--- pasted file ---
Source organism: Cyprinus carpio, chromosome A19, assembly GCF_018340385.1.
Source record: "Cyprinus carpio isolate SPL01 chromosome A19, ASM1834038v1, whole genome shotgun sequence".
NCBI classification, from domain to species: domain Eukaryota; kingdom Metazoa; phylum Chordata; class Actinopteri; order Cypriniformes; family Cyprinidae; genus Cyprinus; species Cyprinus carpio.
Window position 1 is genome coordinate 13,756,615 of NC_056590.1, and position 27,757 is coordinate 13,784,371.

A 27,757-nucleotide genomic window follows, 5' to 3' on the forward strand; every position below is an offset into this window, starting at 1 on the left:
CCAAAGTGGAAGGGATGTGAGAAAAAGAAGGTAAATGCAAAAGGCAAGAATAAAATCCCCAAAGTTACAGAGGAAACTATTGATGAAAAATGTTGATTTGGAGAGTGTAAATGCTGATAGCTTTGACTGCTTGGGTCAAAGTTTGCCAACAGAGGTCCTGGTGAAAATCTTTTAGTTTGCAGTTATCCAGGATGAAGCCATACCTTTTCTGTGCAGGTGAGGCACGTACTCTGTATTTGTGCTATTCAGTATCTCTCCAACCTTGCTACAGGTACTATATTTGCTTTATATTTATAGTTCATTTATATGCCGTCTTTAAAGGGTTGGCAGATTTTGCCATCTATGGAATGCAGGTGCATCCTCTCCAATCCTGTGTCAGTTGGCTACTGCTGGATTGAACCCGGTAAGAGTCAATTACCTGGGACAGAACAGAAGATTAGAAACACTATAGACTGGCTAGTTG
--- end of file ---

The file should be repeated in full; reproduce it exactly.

Source organism: Cyprinus carpio, chromosome A19, assembly GCF_018340385.1.
Source record: "Cyprinus carpio isolate SPL01 chromosome A19, ASM1834038v1, whole genome shotgun sequence".
NCBI classification, from domain to species: domain Eukaryota; kingdom Metazoa; phylum Chordata; class Actinopteri; order Cypriniformes; family Cyprinidae; genus Cyprinus; species Cyprinus carpio.
Window position 1 is genome coordinate 13,756,615 of NC_056590.1, and position 27,757 is coordinate 13,784,371.

A 27,757-nucleotide genomic window follows, 5' to 3' on the forward strand; every position below is an offset into this window, starting at 1 on the left:
CCAAAGTGGAAGGGATGTGAGAAAAAGAAGGTAAATGCAAAAGGCAAGAATAAAATCCCCAAAGTTACAGAGGAAACTATTGATGAAAAATGTTGATTTGGAGAGTGTAAATGCTGATAGCTTTGACTGCTTGGGTCAAAGTTTGCCAACAGAGGTCCTGGTGAAAATCTTTTAGTTTGCAGTTATCCAGGATGAAGCCATACCTTTTCTGTGCAGGTGAGGCACGTACTCTGTATTTGTGCTATTCAGTATCTCTCCAACCTTGCTACAGGTACTATATTTGCTTTATATTTATAGTTCATTTATATGCCGTCTTTAAAGGGTTGGCAGATTTTGCCATCTATGGAATGCAGGTGCATCCTCTCCAATCCTGTGTCAGTTGGCTACTGCTGGATTGAACCCGGTAAGAGTCAATTACCTGGGACAGAACAGAAGATTAGAAACACTATAGACTGGCTAGTTG